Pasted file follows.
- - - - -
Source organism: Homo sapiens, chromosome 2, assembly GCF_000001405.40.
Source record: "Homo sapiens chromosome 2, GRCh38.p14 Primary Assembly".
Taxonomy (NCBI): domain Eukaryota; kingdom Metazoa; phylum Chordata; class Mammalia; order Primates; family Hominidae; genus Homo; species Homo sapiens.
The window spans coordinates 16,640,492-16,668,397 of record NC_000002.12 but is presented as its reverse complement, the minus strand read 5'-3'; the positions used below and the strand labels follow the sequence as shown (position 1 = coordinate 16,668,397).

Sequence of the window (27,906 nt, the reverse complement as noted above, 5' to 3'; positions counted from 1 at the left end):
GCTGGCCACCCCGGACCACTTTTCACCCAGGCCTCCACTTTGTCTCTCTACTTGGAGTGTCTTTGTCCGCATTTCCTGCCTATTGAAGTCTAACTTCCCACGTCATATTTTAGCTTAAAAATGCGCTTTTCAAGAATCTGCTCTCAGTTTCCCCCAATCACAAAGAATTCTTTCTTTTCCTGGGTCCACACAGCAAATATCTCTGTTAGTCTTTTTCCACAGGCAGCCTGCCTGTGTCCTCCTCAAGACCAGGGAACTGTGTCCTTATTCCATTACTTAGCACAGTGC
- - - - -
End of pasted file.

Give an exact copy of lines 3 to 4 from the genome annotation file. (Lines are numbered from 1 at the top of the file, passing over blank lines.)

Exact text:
Taxonomy (NCBI): domain Eukaryota; kingdom Metazoa; phylum Chordata; class Mammalia; order Primates; family Hominidae; genus Homo; species Homo sapiens.
The window spans coordinates 16,640,492-16,668,397 of record NC_000002.12 but is presented as its reverse complement, the minus strand read 5'-3'; the positions used below and the strand labels follow the sequence as shown (position 1 = coordinate 16,668,397).